The reality is that a cultural boycott of all things Russian does nothing useful to combat the Russian state. It would only be performative posturing. The best tool we creators have, the only thing that will ever bring real change to Russia and throw out the Putins of the world, is international solidarity. I stand with the Ukrainians and Russians who marched together in Helsinki, with the thousands beaten and jailed by Russian police for opposing the war and opposing Putin’s dictatorial rule, with my friend from Ukraine who’s now a refugee in Warsaw separated from her family and my colleague here in Helsinki who’s a refugee from Russian state backed homophobia — we cannot close the roads by which the oppressed so desperately want to return home.
Our only practical strategy is to build up the people who can bring down Putin from below. That means elevating the voices of people fighting for democracy, internationalism and revolutionary change, not helping silence them with a blanket boycott.
It always amazes me how organizations refusing to take a stance against evil always do it after a “carefull… review”
Edmund Schluessel on March 15, 2022 at 1:08 pm said:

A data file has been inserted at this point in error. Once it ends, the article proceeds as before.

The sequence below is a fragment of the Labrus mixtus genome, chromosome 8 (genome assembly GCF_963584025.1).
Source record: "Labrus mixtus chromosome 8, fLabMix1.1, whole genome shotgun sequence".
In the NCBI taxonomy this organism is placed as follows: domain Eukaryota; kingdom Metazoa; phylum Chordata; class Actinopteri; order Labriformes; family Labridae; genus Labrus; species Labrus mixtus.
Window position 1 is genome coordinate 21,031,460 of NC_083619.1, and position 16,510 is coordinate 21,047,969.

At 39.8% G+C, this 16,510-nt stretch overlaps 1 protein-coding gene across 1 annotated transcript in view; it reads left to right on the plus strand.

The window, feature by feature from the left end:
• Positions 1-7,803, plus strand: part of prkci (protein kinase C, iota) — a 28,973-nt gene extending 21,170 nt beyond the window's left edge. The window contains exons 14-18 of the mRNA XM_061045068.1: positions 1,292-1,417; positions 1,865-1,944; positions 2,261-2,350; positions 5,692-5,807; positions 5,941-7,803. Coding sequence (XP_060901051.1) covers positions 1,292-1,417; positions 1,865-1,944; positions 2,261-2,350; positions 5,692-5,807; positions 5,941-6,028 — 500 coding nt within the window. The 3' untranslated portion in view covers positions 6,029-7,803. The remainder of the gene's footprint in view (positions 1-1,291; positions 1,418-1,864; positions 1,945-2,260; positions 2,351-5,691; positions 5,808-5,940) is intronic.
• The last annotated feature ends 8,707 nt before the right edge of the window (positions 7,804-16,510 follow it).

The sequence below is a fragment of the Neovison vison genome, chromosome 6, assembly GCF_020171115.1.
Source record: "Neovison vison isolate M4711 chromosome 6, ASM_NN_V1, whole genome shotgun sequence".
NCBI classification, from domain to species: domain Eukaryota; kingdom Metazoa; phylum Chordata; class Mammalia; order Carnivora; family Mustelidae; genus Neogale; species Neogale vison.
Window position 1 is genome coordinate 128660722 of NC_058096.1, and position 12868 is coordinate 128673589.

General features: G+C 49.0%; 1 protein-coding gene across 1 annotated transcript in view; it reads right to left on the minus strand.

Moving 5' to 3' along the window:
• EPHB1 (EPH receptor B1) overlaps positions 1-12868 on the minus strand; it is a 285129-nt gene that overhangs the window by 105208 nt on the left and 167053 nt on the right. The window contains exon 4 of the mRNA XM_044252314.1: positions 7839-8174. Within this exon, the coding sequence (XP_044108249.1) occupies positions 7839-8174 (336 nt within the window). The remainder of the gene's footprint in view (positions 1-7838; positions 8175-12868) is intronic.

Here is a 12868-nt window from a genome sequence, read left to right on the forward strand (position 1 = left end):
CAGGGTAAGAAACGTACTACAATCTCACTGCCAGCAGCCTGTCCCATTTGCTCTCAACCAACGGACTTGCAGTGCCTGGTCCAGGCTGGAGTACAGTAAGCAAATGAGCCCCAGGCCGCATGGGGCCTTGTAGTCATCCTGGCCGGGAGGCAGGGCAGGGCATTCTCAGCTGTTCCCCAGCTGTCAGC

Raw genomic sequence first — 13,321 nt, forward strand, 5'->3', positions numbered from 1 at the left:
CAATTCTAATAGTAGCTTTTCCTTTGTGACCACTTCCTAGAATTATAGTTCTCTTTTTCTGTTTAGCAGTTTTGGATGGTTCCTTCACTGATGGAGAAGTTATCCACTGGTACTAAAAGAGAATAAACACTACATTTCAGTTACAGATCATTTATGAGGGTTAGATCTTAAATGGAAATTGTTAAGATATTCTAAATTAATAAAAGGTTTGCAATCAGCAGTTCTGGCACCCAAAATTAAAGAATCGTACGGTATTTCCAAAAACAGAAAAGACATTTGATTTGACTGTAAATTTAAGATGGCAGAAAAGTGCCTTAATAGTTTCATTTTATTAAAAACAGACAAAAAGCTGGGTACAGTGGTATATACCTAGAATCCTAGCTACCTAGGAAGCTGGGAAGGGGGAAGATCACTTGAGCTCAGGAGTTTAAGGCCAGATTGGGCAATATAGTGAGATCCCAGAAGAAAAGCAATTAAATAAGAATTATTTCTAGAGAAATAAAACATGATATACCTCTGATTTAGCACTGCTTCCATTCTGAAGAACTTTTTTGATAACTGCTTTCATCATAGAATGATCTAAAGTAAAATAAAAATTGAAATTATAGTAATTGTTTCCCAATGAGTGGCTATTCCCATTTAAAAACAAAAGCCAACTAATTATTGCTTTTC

Yes, absolutely SFWA, of which I’m a member, made the right decision.
That, I think is debatable, but let’s not go there.
Mr. Schluessel also wrote:
… boycotts do nothing to bring down dictators, and everything to heap misery on dictators’ worst potential enemies.
Um, exactly who are these worst potential enemies – of Putin? Are you talking of the mass of ‘good’ Russians who ‘really’ oppose the war? Those who do nothing? Those who are meekly led off to Police vans, those who watch their friends being led off without lifting a finger? Those scared of even a 15 day (15 year now? what’s the difference, they’re already in jail for the rest of their lives) sentence while Ukrainians – their supposed brothers and sisters – are fighting and dying?
Cry me a river.